So the above quote is cut right out of the review that premiered in the Pravda the day after Stalin’s concert attendance. That quote gives you the gist of the entire critique, it basically just says the singers screamed a lot and the instruments were too loud. I begin to wonder if Stalin wrote this or had someone right it from his falsified memory. Although I will say this is much more avant-garde musically compared to his Jazz Suite, Shostakovitch is an artist. What do artists do? They push boundaries, otherwise every rockstar or rapper nowadays would be covering Fur Elise over and over again. I listened to a couple tracks of the opera, which can be found here, and I found really nothing out of the ordinary. I never really was an opera man myself either, but I surely didn’t think it was a harsh “cacophony” of sound. Maybe that’s my modern sensibilities talking, but believe me when I say this operatic composition is harmless. Screeches, yes, but only to express emotion and “passion”. Heavy use of dynamics above forte? Yes, and below piano. This dynamic contrast is one reason why this opera has such staying power. That and no one’s really going out and making an opera these days.
But why is this critique important? Here we return to the old “Left vs. Right” sparring match. The author of the review explicitly labels Shostakovitch a “Leftist”, and downplays the whole Leftist art movement: “‘Leftist’ Art rejects in the theater simplicity, realism, clarity of image.”
Simple. Real. Clear.
Get On With It . . .
ANYWAY. What’s my point in all this? My point is that this would not be the last attempt at censorship and lambasting by the Soviets even against their own people, their own superstars. Shostakovitch was just a starter, it would happen again with the likes of Boris Pasternak, the author of “Doctor Zhivago”, which got a critically acclaimed film adaptation of the same name and would also be downplayed by the Soviets. It wasn’t until 1987 that Gorbachev readmitted Pasternak back into the Union and let his book be printed in the country, 29 years after it’s release. Propaganda and censorship was THE vehicle of Soviet tyranny, and is a lasting fact that we hold true to Russia and communism as a whole even today. These tenants helped build so-called “socialism” in the Soviet Union during the 30s and would remain with the nation for decades, even after its fall.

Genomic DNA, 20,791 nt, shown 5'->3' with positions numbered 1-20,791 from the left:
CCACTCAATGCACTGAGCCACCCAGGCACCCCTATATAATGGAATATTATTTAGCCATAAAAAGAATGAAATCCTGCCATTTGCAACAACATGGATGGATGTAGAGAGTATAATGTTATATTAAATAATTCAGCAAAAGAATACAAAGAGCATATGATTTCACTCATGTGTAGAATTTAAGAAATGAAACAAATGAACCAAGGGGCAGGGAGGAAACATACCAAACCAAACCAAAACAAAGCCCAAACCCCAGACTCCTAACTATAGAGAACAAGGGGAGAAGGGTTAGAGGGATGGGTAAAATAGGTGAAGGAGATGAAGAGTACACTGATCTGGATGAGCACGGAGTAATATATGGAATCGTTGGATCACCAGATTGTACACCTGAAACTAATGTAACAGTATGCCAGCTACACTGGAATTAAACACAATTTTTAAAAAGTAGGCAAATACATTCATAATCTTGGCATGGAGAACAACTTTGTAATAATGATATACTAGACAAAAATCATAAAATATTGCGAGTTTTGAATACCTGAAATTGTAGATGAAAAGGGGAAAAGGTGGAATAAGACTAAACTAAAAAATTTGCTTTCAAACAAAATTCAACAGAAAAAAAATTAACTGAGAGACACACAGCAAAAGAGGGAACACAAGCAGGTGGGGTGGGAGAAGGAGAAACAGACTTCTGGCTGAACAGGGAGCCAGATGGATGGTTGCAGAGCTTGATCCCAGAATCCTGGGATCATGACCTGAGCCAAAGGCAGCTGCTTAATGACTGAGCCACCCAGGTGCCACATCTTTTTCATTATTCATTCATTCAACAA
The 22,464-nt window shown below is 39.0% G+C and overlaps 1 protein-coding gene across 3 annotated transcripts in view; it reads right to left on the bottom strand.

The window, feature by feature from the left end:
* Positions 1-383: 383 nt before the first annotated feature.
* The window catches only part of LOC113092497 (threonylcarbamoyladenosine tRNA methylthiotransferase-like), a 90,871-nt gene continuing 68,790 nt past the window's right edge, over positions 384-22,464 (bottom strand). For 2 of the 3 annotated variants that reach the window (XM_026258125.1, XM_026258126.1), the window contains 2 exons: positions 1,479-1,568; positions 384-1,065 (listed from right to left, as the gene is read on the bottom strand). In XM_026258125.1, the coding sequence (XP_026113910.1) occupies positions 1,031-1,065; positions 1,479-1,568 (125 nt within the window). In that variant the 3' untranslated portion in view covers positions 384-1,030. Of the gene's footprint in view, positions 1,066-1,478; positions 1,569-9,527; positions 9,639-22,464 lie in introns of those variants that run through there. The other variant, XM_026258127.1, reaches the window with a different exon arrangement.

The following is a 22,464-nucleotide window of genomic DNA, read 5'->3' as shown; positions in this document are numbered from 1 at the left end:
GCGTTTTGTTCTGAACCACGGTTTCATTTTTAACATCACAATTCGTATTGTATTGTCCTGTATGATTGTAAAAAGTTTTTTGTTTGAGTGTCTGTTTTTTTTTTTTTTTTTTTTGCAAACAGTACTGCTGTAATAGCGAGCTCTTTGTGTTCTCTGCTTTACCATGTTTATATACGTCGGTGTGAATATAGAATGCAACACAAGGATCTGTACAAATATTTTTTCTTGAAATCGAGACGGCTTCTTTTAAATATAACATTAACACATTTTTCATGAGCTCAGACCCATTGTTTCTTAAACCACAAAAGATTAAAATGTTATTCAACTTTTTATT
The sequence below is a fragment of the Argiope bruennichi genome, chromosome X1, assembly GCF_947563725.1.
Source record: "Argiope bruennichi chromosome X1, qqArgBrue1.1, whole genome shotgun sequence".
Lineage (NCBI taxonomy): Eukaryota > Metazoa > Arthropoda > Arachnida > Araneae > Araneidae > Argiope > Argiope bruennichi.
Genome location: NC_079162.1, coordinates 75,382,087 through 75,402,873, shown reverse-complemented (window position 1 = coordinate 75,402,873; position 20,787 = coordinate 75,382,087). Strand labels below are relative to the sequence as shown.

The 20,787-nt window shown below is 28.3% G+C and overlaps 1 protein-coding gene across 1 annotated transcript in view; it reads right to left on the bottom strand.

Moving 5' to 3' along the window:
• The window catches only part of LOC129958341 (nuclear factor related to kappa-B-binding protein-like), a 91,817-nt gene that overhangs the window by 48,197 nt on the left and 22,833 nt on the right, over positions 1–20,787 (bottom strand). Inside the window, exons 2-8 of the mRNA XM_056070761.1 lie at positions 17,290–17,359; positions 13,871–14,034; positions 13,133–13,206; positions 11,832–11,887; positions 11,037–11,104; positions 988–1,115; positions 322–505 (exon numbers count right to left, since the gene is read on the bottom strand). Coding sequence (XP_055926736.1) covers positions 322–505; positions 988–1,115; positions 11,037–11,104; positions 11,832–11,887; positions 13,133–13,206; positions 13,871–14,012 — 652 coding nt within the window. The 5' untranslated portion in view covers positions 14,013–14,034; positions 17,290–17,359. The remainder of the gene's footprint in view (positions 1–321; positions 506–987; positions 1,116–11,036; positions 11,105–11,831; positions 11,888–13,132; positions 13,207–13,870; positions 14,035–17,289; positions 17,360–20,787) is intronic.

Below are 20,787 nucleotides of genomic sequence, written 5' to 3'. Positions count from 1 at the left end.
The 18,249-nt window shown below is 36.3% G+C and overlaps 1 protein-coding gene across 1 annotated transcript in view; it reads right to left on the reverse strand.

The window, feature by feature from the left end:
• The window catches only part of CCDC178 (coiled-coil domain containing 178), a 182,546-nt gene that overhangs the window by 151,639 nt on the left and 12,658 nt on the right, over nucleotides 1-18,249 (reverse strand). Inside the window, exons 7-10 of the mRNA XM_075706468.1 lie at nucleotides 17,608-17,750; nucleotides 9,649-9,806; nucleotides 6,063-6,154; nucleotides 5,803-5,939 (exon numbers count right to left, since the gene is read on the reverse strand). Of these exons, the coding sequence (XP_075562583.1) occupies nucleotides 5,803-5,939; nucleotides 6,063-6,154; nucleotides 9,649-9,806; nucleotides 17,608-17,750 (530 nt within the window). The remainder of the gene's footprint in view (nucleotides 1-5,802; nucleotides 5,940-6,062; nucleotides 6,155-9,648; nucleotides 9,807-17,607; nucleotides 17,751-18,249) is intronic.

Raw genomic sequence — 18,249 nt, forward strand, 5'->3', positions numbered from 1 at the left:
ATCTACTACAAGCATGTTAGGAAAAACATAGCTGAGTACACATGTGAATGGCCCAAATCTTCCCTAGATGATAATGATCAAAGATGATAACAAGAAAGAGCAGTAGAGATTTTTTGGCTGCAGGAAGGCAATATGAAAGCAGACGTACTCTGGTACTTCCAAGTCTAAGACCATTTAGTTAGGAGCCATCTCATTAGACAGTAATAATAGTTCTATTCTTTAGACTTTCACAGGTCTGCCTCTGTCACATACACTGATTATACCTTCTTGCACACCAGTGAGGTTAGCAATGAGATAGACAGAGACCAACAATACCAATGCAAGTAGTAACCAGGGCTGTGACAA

All These References
Okay, okay, I’ll just give you the list of all the references I used. Here they are . . .
Title: Shock Value of Success – FEAR. by Kendrick Lamar (‘shock value of my success’); Rebel to the Grain – Da Mystery of Chessboxin’ by Wu-Tang Clan
First Heading: High Maintenance Taste – Poetic Justice by Kendrick Lamar (‘your taste is a little bit, hmm, high maintenance’)
Second Heading: Raion Politics – Hood Politics by Kendrick Lamar
Third Heading: Another Critic Writing Report – Yonkers by Tyler, The Creator
Fourth Heading: S*** Reviews – The Ringer by Eminem